In the mid-1780s, the United States of America faced a problem.
The 13 former English colonies had won a revolution against their mother country, but now were confronting serious difficulties in moving forward as a unified nation. The Articles of Confederation binding the former colonies together were proving woefully inadequate as a basis for government.
So, in 1787, representatives from across the fledgling nation gathered in Philadelphia to draft a new organizational plan, which would become known as the Constitution.
The framers realized that they needed a strong elected executive to lead the nation and make certain that the laws passed by the new nation’s legislators were executed faithfully.
But how strong? The Americans had just thrown off the yoke of an English king. The last thing they wanted was an American king, or anything like that.
Accordingly, they tapped into traditional English law for the concept of impeachment: that an official who seriously stepped out of bounds could be removed from office.
“The President, Vice President and all civil Officers of the United States, shall be removed from Office on Impeachment for, and Conviction of, Treason, Bribery, or other high Crimes and Misdemeanors,” reads Section 4 of Article II, the article that defines the office of the presidency.
By “high Crimes and Misdemeanors,” the framers of the Constitution were not referring to simple violations of criminal law, but rather crimes against the state.
Impeachment of a president has been rare, occurring just three times in the history of the nation. President Andrew Johnson was impeached in 1868, and President Willliam J. Clinton was impeached in 1999; neither impeachment resulted in conviction.
President Richard M. Nixon, who in 1974 was about to be impeached by the House and faced almost certain conviction in the Senate, resigned instead.
Now we have arrived at the third presidential impeachment in the nation’s history: that of President Donald J. Trump.
The House approved two articles of impeachment: one for abuse of power, the other for obstruction of Congress. The trial in the Senate began Tuesday.
Readers of editorials in The Bourne Enterprise probably have gathered that we are not fans of President Trump.
At a time when the nation sorely needs reunifying and rebuilding, he has pursued divisiveness with a vengeance. He pursues policies that are ill thought-out; he has taken a wrecking ball to relationships with allies who helped preserve the post-World War II peace; and he has cast the democratic norms of his office into a sea of obnoxiousness and cruelty.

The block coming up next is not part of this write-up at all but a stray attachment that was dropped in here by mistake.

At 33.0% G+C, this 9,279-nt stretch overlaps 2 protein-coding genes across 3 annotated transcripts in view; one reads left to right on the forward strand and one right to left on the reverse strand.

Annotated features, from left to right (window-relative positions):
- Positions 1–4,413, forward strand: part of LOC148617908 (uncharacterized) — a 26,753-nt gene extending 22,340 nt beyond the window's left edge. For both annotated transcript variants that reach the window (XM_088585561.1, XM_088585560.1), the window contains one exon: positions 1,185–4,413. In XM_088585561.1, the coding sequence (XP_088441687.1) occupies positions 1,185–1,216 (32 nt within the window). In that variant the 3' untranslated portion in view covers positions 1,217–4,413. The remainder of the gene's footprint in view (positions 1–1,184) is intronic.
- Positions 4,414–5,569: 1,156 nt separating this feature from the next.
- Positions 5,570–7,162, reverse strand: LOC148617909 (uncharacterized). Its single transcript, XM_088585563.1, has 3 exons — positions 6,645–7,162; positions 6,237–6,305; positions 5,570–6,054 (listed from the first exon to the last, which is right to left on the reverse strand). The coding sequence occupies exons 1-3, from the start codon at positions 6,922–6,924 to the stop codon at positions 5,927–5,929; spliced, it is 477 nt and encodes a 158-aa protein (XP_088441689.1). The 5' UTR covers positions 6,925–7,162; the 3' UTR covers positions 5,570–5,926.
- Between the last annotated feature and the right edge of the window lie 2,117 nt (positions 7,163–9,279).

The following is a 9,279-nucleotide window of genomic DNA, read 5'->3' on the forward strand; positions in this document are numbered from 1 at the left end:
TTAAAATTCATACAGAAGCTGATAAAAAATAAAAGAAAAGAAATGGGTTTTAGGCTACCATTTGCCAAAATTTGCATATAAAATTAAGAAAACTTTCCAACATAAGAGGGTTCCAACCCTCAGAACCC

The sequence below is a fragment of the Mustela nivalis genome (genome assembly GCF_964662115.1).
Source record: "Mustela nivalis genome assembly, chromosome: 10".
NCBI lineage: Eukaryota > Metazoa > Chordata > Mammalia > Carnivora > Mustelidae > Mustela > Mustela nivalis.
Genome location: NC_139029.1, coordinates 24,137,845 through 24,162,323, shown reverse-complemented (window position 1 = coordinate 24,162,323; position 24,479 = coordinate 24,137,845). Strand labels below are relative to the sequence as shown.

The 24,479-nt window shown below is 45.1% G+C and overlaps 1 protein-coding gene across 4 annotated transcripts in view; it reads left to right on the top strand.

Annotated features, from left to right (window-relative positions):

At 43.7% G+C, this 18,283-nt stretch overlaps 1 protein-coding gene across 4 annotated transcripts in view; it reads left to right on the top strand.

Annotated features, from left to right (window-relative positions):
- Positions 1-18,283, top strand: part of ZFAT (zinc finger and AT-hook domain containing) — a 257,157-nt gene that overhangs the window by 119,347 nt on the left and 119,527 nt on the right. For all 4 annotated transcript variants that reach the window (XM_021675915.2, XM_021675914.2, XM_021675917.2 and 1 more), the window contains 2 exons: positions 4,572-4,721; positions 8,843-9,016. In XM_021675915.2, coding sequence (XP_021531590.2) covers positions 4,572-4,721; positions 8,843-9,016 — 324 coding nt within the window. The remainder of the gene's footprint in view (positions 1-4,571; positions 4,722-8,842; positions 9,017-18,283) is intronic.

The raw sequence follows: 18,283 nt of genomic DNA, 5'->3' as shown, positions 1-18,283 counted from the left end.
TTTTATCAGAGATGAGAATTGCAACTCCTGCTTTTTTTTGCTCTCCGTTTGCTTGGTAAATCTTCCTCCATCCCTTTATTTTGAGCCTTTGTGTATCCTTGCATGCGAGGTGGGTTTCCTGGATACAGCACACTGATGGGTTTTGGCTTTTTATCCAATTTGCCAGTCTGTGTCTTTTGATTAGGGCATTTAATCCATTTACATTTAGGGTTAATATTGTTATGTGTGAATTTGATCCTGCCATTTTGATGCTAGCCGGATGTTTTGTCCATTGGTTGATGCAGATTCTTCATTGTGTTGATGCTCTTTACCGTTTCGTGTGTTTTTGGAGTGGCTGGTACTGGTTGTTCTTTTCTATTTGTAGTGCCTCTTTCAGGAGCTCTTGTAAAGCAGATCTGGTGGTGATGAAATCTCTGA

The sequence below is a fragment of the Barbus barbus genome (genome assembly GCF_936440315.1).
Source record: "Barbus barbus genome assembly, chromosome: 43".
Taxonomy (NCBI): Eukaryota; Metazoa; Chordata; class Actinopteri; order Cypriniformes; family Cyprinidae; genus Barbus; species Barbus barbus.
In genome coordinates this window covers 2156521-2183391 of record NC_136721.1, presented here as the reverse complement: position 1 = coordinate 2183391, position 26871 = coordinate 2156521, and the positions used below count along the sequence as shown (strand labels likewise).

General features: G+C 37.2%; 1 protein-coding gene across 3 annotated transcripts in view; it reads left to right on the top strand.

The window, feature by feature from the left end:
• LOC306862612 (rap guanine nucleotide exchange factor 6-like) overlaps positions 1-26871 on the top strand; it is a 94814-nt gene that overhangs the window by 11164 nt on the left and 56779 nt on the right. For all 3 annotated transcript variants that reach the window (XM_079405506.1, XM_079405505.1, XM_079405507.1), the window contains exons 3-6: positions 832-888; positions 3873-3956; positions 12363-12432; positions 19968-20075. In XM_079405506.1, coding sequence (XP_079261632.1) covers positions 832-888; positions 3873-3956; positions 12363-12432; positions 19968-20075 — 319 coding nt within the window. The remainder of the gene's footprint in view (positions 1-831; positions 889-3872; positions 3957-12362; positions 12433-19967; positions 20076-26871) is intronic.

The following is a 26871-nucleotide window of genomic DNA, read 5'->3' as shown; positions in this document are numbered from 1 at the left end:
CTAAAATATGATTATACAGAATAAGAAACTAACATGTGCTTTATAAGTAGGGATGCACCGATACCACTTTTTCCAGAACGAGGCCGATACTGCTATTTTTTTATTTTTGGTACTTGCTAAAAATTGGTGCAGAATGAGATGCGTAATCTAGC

All true: and yet not grounds for impeachment.
But his July 25 telephone call with the president of Ukraine, asking him to launch an investigation into one of his domestic political rivals, former Vice President Joseph Biden, and linking that request to nearly $400 million in pending military aid desperately needed by Ukraine, is a slam-dunk case for impeachment and conviction.
President Trump’s related stonewalling of Congressional requests for witnesses and documents related to the Ukrainian episode also represents a serious constitutional violation.
Conventional wisdom, however, holds that he has such a grip on the Republican party, which controls the Senate, that he will escape conviction.
Every American citizen has the right to expect the Senate to conduct a fair, open-minded trial of the president.
Yet the Senate’s majority leader, Senator Mitch McConnell of Kentucky, placed himself and his Republican caucus in the president’s corner even before the trial started. They have made certain to defeat attempts by Democrats to bring in relevant witnesses and documents.
Still, trials can be unpredictable things. Some senators who now favor acquittal may change their minds as whatever evidence finally comes in; a more likely impetus for a change of heart would be a groundswell among their constituents toward conviction.
All the same, Mr. Trump’s presidency probably will survive this impeachment.
Perhaps he will be emboldened to engage in even more flagrant violations of his oath of office, buttressed by the knowledge that enough of the Senate is in lock-step behind him.
We hope, however, that this rare invocation of impeachment will serve at the very least as a serious shot across his bow, one that will constrain any future misadventures, and give the nation’s voters pause whether they want to return him for a second term.